Numerous trials and meta-analyses have shown that extended out-of-hospital prophylaxis with low-molecular-weight heparin reduces asymptomatic and symptomatic venous thromboembolism after total hip arthroplasty. We hypothesized that knowledge of the results of screening tests may have resulted in overdiagnosis of symptomatic venous thromboembolism in many of these studies. The purpose of this analysis was to obtain an accurate estimate of the absolute risk reduction (ARR) of symptomatic venous thromboembolism after discharge from hospital in controlled studies that avoided this potential bias for overdiagnosis.
Articles were identified using MEDLINE, EMBASE, and the Cochrane Library databases (January 1980–April 2002). Studies were eligible if the assessment of symptomatic venous thromboembolism was standardized and performed independently of mandatory objective testing.
Two studies (907 patients) were eligible for assessment of symptomatic venous thromboembolism, 5 studies (1917 patients) for symptomatic pulmonary embolism, and 7 studies (2425 patients) for fatal pulmonary embolism. In controls vs extended treatment groups, after hospital discharge, the frequency of symptomatic venous thromboembolism was 2.7% vs 1.1% (ARR, 1.56%; 95% confidence interval [CI], −0.21% to 3.3%; number needed to treat, 64); symptomatic pulmonary embolism was 0.36% vs 0% (ARR, 0.36%; 95% CI, −0.3% to 1.36%; number needed to treat, 278); and fatal pulmonary embolism was 0.09% vs 0% (ARR, 0.09%; 95% CI, −0.08% to 0.27%; number needed to treat, 1093).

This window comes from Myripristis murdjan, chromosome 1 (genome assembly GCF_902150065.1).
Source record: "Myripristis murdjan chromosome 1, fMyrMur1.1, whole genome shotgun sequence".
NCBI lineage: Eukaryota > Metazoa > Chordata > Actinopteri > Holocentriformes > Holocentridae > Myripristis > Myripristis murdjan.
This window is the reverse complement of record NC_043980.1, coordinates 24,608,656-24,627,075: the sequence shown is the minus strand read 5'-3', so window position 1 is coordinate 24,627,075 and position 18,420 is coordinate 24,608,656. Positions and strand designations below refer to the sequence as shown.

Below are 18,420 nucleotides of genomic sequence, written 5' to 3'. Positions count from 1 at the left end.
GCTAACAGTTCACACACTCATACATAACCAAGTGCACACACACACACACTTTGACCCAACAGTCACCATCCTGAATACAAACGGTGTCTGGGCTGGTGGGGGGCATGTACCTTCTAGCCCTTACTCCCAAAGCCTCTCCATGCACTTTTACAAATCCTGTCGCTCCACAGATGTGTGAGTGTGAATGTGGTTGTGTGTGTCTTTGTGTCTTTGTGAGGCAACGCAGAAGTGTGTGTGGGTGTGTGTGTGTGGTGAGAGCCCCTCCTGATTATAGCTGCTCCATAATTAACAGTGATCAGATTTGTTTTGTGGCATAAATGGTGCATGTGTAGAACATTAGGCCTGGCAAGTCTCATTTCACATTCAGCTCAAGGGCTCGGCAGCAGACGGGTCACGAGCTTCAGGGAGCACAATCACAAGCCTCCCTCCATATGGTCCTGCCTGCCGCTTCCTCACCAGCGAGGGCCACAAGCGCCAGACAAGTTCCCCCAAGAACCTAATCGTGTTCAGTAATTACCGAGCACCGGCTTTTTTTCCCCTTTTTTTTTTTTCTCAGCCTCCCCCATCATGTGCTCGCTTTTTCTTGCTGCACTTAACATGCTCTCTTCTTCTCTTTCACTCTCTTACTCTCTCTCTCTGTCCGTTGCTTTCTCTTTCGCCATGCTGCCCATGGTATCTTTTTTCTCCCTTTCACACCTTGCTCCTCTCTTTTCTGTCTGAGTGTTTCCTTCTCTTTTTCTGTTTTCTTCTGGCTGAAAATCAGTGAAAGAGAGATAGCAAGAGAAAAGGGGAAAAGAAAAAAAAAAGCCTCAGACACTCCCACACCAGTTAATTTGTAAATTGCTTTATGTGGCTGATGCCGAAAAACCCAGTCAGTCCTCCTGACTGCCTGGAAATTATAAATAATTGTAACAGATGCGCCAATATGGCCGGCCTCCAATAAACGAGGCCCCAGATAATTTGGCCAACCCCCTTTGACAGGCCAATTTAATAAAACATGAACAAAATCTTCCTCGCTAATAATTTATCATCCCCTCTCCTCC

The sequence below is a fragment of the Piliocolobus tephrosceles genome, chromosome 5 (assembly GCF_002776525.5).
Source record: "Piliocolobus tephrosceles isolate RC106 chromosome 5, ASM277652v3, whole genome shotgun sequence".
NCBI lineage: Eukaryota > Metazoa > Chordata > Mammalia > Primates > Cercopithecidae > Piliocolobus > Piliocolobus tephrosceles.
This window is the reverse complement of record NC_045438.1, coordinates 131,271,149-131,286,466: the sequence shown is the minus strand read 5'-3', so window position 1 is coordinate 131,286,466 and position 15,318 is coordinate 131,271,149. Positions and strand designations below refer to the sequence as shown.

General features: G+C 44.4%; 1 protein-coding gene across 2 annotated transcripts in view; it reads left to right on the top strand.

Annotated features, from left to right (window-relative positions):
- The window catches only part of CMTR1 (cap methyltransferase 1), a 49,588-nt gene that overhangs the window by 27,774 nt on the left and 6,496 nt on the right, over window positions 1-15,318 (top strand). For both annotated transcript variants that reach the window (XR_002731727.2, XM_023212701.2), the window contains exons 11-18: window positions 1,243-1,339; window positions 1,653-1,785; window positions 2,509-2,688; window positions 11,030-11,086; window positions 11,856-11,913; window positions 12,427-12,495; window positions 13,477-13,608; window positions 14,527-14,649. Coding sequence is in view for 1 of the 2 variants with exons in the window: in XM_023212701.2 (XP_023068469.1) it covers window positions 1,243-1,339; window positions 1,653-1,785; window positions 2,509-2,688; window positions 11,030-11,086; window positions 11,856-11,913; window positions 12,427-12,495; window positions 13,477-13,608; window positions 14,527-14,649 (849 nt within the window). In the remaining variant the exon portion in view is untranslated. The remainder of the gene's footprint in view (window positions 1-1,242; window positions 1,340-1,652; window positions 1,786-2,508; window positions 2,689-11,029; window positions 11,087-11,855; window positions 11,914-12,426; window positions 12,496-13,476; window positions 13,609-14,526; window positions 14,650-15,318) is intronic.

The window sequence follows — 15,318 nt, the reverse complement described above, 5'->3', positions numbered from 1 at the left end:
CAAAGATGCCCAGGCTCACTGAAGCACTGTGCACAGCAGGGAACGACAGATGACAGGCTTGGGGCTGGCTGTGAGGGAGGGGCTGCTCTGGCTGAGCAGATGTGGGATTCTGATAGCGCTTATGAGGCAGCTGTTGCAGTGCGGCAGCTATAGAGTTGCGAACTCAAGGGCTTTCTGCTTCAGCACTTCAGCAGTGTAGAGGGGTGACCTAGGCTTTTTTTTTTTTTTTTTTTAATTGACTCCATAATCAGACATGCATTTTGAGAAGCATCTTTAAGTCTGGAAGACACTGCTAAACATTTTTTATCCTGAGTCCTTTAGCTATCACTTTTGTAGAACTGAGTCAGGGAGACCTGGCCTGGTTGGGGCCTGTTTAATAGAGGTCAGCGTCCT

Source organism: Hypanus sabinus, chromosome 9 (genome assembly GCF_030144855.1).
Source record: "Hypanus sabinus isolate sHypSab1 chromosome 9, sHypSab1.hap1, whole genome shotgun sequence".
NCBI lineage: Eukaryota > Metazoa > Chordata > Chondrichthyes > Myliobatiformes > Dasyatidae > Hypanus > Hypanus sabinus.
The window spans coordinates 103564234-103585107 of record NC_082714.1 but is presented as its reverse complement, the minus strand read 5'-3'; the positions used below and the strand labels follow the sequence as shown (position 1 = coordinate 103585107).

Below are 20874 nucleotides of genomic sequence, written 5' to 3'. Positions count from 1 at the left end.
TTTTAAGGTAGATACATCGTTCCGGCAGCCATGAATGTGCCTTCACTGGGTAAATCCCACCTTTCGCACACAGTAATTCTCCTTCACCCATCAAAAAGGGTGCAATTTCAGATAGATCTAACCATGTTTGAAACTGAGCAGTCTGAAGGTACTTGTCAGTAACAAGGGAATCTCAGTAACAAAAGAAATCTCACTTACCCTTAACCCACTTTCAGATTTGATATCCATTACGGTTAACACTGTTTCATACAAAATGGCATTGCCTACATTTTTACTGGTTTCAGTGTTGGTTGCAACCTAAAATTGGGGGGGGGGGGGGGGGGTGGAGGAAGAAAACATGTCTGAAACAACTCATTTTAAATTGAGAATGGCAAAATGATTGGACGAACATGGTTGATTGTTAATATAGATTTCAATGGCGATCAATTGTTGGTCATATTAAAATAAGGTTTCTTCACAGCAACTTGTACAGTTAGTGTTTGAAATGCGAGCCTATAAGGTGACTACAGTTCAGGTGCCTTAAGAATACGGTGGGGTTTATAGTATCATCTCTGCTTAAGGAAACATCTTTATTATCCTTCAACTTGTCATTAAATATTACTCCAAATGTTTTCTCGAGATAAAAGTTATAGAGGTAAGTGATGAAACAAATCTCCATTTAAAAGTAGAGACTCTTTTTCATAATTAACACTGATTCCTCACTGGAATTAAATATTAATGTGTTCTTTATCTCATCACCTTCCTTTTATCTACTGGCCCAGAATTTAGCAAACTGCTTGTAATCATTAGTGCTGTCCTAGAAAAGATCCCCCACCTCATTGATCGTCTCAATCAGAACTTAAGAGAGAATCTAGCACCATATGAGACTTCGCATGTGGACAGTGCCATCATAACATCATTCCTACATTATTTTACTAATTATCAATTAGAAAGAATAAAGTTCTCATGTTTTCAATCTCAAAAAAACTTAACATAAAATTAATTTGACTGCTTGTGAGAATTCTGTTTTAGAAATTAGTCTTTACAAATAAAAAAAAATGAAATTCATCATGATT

The absolute reduction in symptomatic venous thromboembolism attributed to extended prophylaxis in some studies and meta-analyses seems to have been overestimated.